Light Emitting Diode, IC, Electric wire, Toy train (Fleischmann 4117, HO Scale Steam Locomotive), HO rail, MDF.
Site specific installation work at the Kunsthalle Recklinghausen
Courtesy Kunsthalle Recklinghausen
This work was presented at the Kunsthall in Ricklinghausen.
Ricklinghausen is a coal-mining town, and the railroad network that carries coal has been laid down in every direction. Coal has been an energy source for human development for a long time.
But we should not forget that the same coal was used to transport people to the Holocaust and then to Auschwitz, by train. From this town, too, Jews from all over Europe were confined in the train and transported like coal to Auschwitz. It was a long, long journey. It was a horrible journey to death. The blue LEDs represent the lives of the Jewish people. Crammed together, the LEDs sadly mark the time when they were still alive, the rhythm of life continuing into 9-1. And the train that carries it on continues to run night and day for what seems like an eternity.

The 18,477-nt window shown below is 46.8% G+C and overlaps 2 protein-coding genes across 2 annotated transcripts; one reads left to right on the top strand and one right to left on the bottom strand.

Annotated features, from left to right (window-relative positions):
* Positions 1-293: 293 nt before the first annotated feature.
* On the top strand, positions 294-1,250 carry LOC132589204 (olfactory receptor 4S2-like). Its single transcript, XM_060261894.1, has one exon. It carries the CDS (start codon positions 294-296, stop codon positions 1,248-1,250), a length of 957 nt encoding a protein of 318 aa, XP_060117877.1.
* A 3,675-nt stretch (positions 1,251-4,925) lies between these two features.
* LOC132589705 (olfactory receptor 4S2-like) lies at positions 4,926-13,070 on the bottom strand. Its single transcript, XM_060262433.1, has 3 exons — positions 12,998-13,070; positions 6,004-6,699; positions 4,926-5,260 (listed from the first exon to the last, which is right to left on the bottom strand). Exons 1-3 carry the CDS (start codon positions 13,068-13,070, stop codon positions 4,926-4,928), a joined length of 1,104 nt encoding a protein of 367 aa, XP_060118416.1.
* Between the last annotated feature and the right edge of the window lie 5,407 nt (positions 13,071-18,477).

I know that the words Holocaust and Auschwitz would give too much meaning and impression. But I dared to put them in the title. Because if Picasso hadn't titled his work Guernica, would we have thought about what happened in Guernica? As Susan Sontag has said, "Contemporary photography is defined by its title, the image is defined by its title. It can be good or bad, depending on the title (caption)".
No matter how you explain it as a metaphor, after fifty years, the only thing that remains of the work is the photographic image and its title. It is only through the title that we can find out what the artist intended to do with it.
That is why he chose to use a harsh word in the title. For the younger generation, as in Hiroshima, even the Holocaust has become an image of the distant past that they do not want to touch. But what happened because of human nature could happen again sooner or later. We need to pass this on to the younger generation. That is the responsibility of the adults of my generation, isn't it?